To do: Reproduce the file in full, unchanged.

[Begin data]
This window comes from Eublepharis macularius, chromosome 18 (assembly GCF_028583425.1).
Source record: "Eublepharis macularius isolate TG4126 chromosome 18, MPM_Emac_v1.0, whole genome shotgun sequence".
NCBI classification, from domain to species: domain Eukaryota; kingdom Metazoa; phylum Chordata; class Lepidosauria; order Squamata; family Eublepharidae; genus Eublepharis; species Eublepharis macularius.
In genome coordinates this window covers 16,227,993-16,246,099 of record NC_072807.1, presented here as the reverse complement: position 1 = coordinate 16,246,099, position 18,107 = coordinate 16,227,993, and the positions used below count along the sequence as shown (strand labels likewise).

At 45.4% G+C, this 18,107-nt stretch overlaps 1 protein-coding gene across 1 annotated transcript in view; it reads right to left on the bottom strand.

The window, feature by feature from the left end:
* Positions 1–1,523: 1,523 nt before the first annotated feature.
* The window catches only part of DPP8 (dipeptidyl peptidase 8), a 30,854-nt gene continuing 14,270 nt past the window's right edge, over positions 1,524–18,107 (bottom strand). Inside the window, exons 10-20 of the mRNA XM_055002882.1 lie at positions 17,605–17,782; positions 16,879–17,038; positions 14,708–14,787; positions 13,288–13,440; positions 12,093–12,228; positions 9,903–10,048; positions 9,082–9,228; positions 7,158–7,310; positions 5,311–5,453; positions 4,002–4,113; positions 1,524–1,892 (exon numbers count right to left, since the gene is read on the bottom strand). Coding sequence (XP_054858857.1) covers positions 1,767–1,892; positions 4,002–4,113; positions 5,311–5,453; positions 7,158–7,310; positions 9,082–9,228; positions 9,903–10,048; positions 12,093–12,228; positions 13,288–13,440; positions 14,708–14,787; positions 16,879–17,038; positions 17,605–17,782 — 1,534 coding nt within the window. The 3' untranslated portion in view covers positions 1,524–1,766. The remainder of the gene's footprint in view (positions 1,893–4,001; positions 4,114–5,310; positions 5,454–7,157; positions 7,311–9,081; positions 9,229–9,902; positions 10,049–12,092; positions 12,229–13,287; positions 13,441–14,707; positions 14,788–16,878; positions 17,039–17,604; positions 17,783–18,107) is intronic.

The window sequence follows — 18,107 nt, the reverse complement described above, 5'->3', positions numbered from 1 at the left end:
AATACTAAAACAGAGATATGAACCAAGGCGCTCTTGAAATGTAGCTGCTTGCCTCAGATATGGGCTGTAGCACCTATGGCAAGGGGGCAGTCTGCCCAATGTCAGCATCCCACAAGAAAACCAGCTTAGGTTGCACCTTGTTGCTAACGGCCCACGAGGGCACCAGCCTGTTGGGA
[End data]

This window comes from Eublepharis macularius, chromosome 18 (assembly GCF_028583425.1).
Source record: "Eublepharis macularius isolate TG4126 chromosome 18, MPM_Emac_v1.0, whole genome shotgun sequence".
NCBI classification, from domain to species: domain Eukaryota; kingdom Metazoa; phylum Chordata; class Lepidosauria; order Squamata; family Eublepharidae; genus Eublepharis; species Eublepharis macularius.
In genome coordinates this window covers 16,227,993-16,246,099 of record NC_072807.1, presented here as the reverse complement: position 1 = coordinate 16,246,099, position 18,107 = coordinate 16,227,993, and the positions used below count along the sequence as shown (strand labels likewise).

At 45.4% G+C, this 18,107-nt stretch overlaps 1 protein-coding gene across 1 annotated transcript in view; it reads right to left on the bottom strand.

The window, feature by feature from the left end:
* Positions 1–1,523: 1,523 nt before the first annotated feature.
* The window catches only part of DPP8 (dipeptidyl peptidase 8), a 30,854-nt gene continuing 14,270 nt past the window's right edge, over positions 1,524–18,107 (bottom strand). Inside the window, exons 10-20 of the mRNA XM_055002882.1 lie at positions 17,605–17,782; positions 16,879–17,038; positions 14,708–14,787; positions 13,288–13,440; positions 12,093–12,228; positions 9,903–10,048; positions 9,082–9,228; positions 7,158–7,310; positions 5,311–5,453; positions 4,002–4,113; positions 1,524–1,892 (exon numbers count right to left, since the gene is read on the bottom strand). Coding sequence (XP_054858857.1) covers positions 1,767–1,892; positions 4,002–4,113; positions 5,311–5,453; positions 7,158–7,310; positions 9,082–9,228; positions 9,903–10,048; positions 12,093–12,228; positions 13,288–13,440; positions 14,708–14,787; positions 16,879–17,038; positions 17,605–17,782 — 1,534 coding nt within the window. The 3' untranslated portion in view covers positions 1,524–1,766. The remainder of the gene's footprint in view (positions 1,893–4,001; positions 4,114–5,310; positions 5,454–7,157; positions 7,311–9,081; positions 9,229–9,902; positions 10,049–12,092; positions 12,229–13,287; positions 13,441–14,707; positions 14,788–16,878; positions 17,039–17,604; positions 17,783–18,107) is intronic.

The window sequence follows — 18,107 nt, the reverse complement described above, 5'->3', positions numbered from 1 at the left end:
AATACTAAAACAGAGATATGAACCAAGGCGCTCTTGAAATGTAGCTGCTTGCCTCAGATATGGGCTGTAGCACCTATGGCAAGGGGGCAGTCTGCCCAATGTCAGCATCCCACAAGAAAACCAGCTTAGGTTGCACCTTGTTGCTAACGGCCCACGAGGGCACCAGCCTGTTGGGA